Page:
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New cancer treatment

05 Jul, 2012

Victoria University is investigating a new form of cancer treatment using evolved enzymes.

Listen to audio: New cancer treatment

Duration: 15:50

Creating useful enzymes

David Ackerley, a microbiologist at Victoria University, uses bacteria as biofactories to create enzymes of interest. Enzymes are proteins that catalyse chemical reactions in cells, but the ideal enzyme for a particular use cannot always be found in nature. Using a process known as ‘directed evolution’, it is possible to develop enzymes with specific functions, which have never existed in nature.

Enzymes for cancer treatment

In David’s lab, they have devised a way of manipulating bacterial genetic material to produce new enzymes with specific functions. Using this directed evolution, they are developing an enzyme that can activate prodrugs to treat cancer.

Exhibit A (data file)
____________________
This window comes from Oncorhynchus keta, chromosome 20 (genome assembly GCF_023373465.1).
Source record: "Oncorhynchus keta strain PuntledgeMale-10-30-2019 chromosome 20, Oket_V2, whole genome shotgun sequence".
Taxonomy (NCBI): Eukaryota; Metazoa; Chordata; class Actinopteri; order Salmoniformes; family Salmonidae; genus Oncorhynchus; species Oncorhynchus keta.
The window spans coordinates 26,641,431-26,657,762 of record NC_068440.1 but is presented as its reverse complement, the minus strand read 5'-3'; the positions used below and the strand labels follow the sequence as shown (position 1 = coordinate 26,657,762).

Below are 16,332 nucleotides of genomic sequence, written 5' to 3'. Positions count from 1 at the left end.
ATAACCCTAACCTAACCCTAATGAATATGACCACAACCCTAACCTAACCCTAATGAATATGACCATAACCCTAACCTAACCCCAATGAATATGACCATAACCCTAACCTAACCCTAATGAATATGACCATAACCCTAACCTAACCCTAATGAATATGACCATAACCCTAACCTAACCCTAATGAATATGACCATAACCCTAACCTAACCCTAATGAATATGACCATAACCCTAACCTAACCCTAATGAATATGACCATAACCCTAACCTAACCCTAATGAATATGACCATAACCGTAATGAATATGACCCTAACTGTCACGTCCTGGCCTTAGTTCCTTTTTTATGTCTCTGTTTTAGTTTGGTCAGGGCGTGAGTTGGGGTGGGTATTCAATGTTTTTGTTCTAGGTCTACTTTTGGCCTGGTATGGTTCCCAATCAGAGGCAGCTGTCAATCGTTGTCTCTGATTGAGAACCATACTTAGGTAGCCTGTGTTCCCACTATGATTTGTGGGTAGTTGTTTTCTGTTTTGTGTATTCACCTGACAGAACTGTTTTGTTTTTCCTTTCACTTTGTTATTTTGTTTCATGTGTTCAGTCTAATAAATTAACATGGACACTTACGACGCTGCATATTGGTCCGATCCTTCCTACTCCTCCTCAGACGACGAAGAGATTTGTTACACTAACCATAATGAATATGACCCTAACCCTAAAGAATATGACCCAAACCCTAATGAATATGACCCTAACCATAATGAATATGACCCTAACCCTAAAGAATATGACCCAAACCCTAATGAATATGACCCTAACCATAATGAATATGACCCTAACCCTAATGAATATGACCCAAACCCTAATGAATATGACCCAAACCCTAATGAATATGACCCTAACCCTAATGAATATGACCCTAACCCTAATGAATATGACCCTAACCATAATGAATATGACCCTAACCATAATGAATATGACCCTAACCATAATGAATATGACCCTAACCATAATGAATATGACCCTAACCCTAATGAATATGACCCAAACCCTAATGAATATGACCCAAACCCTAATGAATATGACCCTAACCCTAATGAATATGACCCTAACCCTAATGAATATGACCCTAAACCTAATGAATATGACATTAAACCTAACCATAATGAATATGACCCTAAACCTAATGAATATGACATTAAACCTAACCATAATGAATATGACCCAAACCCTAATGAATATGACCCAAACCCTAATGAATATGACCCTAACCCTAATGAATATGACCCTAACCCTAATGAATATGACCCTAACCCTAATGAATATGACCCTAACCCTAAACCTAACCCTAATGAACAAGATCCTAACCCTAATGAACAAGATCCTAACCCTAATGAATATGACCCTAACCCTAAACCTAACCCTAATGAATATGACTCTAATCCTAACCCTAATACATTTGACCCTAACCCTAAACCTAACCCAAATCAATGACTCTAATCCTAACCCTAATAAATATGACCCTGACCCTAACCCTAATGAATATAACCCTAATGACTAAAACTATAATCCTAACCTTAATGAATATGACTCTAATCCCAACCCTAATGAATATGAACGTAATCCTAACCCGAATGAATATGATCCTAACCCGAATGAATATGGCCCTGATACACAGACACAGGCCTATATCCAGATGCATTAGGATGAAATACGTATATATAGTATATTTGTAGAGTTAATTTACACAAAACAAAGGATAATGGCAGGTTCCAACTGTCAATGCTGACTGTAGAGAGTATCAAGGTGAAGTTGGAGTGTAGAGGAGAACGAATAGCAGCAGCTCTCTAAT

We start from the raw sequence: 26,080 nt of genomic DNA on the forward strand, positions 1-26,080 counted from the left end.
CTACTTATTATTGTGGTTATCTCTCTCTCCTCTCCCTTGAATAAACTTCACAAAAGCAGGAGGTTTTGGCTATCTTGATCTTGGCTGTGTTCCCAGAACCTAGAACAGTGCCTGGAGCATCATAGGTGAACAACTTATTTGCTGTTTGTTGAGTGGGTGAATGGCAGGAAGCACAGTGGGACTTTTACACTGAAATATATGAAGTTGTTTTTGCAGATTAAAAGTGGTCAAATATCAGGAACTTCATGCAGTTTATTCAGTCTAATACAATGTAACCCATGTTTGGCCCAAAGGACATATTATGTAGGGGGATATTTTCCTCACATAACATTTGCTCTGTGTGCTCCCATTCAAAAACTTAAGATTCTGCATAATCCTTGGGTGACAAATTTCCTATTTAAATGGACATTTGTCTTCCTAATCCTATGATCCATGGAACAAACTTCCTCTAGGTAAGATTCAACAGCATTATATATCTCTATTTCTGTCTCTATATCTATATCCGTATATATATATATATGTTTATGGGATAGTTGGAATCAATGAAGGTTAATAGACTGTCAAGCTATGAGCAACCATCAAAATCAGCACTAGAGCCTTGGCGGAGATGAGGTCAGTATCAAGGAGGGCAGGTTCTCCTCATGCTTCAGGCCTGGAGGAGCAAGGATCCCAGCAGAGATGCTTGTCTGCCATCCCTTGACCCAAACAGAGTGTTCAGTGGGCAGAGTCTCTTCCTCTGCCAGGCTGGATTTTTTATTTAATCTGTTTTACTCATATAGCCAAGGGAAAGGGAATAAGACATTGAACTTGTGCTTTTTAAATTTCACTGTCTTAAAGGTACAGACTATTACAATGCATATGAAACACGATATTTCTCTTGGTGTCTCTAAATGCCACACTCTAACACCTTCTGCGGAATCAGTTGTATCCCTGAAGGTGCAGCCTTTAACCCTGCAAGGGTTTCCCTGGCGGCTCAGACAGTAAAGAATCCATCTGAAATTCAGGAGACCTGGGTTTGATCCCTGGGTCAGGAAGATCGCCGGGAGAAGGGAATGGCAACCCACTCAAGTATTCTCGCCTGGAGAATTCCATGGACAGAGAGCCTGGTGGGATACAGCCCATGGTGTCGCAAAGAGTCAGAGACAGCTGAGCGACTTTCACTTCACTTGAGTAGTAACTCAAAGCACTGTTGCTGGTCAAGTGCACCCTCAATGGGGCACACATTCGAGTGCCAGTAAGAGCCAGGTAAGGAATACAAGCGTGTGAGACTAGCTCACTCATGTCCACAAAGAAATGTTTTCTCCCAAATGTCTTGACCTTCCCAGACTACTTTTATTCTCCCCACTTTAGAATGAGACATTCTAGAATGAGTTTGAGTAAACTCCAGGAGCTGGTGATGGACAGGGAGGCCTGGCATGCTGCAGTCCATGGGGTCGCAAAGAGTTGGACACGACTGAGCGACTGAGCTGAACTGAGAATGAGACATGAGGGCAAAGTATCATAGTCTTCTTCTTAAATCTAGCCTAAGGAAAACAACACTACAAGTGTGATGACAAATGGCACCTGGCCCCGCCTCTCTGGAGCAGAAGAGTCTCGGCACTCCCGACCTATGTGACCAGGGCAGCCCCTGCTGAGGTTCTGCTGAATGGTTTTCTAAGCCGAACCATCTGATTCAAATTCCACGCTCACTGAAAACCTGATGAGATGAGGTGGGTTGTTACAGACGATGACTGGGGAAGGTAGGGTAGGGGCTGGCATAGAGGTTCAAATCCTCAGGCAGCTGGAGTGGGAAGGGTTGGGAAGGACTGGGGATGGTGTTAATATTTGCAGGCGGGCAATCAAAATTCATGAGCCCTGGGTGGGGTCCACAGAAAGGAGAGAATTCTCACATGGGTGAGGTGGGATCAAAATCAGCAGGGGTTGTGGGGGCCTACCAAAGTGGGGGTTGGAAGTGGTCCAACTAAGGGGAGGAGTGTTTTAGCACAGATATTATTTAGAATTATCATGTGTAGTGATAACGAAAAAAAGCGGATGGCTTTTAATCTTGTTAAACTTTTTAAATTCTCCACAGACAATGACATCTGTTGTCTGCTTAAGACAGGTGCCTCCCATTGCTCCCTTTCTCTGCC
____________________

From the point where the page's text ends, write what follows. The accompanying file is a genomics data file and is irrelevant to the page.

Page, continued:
The treatment will involve first administering a prodrug, then giving the enzyme to the patient in a viral vector. The viral vector delivers the enzyme only to cancer cells where it activates the prodrug. Because the viral vector is specific for cancer cells, healthy cells are unharmed.

In this programme, David Ackerley explains his research to Ruth Beran.

Programme details: Our Changing World


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